Resilient Drug Supply Project - Frequently Asked Questions

We summarize some questions about the project in the frequently asked questions (FAQs).

Resilient Drug Supply Project Frequenly Asked Questions (last updated June 1, 2020)

 

How exactly did the Resilient Drug Supply Project come up with the 156 drugs on the Critical Acute Drug List?
The project team convened an expert working group and led a workshop on December 11 and 12, 2018, focused on creating a critical acute drug list. Critical drugs were defined as those "needed in acute care, whose absence—or the lack of availability of an effective substitute—will lead to serious health outcomes, including death or the inability to provide humane care." Participating experts came from government, academia, and the private sector and represented the fields of pharmacy, clinical healthcare, medical and pharmaceutical supply chains, public health, preparedness and response, emergency medical services, and drug distribution (Appendix A).

What are the Critical Acute Drugs and their therapeutic categories?
The Critical Acute Drug List are available as a PDF .

Now that 156 Critical Acute Drugs have been identified, what do you mean when you say that these drugs are needed for acute care within a few hours to days or patient mortality rises?
Critical Acute Drugs are drugs that "when medically needed in acute care must be available and used within hours or days of the need or the patient will suffer serious outcomes that may include disability or death." Also, the "absence of a Critical Acute Drug, or even the lack of availability of an effective substitute, may also lead to serious health outcomes or limited ability to provide humane care."

How many of the 156 Critical Acute Drugs are made, formulated, packaged, or have an active pharmaceutical ingredient (API) made in China, India, Italy or other severely affected countries?
The Resilient Drug Supply Project (RDS) is still working on the drug supply chain for the whole Critical Acute Drug List. For 18 of 21 critical antibiotics (all generics) that may be used to treat secondary infections to COVID-19, the US drug supply depends heavily on foreign sources. For those 18 antibiotics, more than 80% of the drug products (which are identified by a National Drug Code, or NDC) marketed in the United States are made in China, India, and/or Italy. (See Excel file with Figure and data set.)

Additionally, the Resilient Drug Supply Project found that the US drug supply for 19 of the 20 top-selling brand name drugs  in 2019 was made entirely outside of the United States.

The US Food and Drug Administration (FDA) has reported that 72% of API manufacturers supplying the country with drugs were overseas.  

[Testimony of Janet Woodcock, M.D., Director of the Center for Drug Evaluation and Research, Before the House Committee on Energy and Commerce, Subcommittee on Health, October 30, 2019. (https://energycommerce.house.gov/subcommittees/health-116th-congress)]

“The upstream drug supply chain in the US is heavily dependent upon foreign sources for both brand name and generic drug products,” said Stephen W. Schondelmeyer, PharmD, PhD, co-principal investigator of the RDS project and professor in the College of Pharmacy at the University of Minnesota, Century Mortar Club Endowed Chair in Pharmaceutical Management & Economics, and director of the PRIME Institute. He added, “The US drug supply chain has been seriously stressed and is at risk of shortages for several critical drugs in the very near future.”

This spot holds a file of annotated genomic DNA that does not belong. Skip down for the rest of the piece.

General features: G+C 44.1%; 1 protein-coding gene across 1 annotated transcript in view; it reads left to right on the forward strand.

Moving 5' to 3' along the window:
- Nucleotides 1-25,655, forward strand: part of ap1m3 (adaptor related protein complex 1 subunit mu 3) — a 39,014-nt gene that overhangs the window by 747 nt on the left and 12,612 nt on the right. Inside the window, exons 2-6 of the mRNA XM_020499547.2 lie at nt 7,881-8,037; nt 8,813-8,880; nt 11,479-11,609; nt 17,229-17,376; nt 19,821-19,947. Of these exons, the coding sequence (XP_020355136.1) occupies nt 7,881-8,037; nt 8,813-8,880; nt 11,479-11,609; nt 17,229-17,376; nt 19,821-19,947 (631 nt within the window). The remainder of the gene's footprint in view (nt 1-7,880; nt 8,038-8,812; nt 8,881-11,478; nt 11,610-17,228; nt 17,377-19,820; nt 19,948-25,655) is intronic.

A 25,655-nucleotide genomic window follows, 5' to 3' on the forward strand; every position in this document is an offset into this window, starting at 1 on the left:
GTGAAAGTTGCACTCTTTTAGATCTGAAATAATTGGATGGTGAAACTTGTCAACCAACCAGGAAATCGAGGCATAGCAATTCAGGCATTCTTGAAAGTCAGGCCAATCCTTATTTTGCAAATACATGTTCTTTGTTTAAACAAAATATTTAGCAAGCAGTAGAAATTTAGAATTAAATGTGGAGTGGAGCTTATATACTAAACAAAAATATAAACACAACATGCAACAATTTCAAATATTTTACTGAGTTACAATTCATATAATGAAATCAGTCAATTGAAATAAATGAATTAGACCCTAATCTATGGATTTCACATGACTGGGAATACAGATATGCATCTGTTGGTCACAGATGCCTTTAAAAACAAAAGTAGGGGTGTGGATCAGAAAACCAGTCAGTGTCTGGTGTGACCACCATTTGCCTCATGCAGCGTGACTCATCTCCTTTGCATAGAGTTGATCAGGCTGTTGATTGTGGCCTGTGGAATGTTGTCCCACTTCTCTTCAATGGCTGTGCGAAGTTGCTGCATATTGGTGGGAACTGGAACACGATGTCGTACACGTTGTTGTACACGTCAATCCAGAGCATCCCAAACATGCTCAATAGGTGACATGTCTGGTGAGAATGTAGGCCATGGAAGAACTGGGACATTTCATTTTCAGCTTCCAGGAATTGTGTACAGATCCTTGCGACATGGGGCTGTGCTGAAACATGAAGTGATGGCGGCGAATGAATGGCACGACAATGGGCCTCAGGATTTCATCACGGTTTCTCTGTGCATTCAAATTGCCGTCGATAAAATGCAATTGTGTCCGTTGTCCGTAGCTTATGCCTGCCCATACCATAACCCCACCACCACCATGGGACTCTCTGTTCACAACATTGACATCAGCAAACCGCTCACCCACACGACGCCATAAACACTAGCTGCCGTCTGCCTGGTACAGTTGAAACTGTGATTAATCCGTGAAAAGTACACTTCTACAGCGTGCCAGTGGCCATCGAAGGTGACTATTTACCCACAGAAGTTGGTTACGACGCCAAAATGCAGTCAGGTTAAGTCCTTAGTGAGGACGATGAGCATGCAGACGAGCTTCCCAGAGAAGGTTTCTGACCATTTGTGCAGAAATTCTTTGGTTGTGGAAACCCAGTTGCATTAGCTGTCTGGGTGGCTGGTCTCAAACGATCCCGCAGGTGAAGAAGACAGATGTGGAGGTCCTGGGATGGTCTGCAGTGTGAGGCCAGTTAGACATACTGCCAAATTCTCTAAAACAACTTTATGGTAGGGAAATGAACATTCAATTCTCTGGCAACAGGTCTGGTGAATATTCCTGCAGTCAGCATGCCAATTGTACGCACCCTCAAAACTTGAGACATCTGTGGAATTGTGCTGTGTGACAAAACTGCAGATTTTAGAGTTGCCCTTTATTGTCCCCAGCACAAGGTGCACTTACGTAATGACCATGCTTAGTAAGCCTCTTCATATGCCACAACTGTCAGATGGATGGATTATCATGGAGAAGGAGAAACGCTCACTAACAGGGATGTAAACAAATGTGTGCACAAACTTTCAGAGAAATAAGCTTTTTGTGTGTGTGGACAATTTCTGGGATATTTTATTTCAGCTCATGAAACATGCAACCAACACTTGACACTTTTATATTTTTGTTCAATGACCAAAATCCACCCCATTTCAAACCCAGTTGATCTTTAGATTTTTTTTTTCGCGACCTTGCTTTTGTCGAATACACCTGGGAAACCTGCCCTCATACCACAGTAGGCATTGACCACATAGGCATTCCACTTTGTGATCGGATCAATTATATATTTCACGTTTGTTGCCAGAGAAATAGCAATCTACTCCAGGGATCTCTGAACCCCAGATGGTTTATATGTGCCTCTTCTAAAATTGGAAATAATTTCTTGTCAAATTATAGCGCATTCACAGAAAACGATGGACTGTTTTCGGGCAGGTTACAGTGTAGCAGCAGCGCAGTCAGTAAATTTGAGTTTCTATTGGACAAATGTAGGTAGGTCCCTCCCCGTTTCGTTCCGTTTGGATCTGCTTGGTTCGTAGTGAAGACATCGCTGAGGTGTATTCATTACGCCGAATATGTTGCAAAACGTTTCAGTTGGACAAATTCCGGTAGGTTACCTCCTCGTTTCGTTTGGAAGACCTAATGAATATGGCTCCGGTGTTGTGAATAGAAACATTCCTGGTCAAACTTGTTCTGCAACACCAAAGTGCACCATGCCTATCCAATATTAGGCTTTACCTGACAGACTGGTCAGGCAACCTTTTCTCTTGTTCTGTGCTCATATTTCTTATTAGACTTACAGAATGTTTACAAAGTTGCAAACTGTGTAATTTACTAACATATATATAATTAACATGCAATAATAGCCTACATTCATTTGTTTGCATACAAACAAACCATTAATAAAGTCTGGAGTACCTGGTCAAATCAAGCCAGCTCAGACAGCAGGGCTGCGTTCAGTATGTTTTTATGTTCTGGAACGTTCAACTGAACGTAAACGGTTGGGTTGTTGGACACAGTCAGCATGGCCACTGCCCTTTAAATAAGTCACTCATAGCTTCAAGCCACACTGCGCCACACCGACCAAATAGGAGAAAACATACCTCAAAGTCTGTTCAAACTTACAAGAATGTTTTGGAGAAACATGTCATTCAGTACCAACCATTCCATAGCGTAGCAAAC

Is CIDRAP issuing a plea for pharmaceutical companies to disclose their supply information to FDA or some other entity, or are you just issuing this release?
CIDRAP is calling for pharmaceutical companies to work with federal and state government and public health officials to identify and track the up-stream drug supply chain so that potential disruptions can be identified and alternatives found as quickly as is possible.

“With the COVID-19 pandemic expected to last several more months and with more patients in need of life-saving drugs, we call upon the pharmaceutical companies and their partners to publicly come forward with current inventory levels and information on the status and relative resiliency of their critical drug supply chains,” said Michael T. Osterholm, PhD, MPH, co-principal investigator of the RDS project and University of Minnesota Regents Professor, McKnight Presidential Endowed Chair in Public Health, and director of CIDRAP. Osterholm added that information on supply chains is essential to healthcare systems, nursing homes, pharmacies, and public health agencies as they plan and prepare in the event a shortage of drugs arises.

“This is life and death, and the public needs to know where their drugs come from and be assured they will always be available in a timely manner,” Schondelmeyer said.

Why did CIDRAP start this project?
The RDS project was developed to identify the reasons for drug shortages in the US healthcare system and to develop a systematic approach for predicting, preventing, and mitigating drug shortages from any cause for any reason. Fortunately, the RDS team designed the project in 2018 and 2019 and developed methods to begin tracking the upstream supply chain of all drug products in the United States. Although this project and its drug supply database are not complete, they have progressed sufficiently to allow identifying upstream drug supply chain issues that are arising because of the COVID-19 pandemic. COVID-19 is a real challenge to the world right now, and this project is positioned to help predict, prevent, and mitigate drug shortages from the stresses that COVID-19 has placed on the critical drug supply chain.

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Grant support for RDS provided by

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Bentson Foundation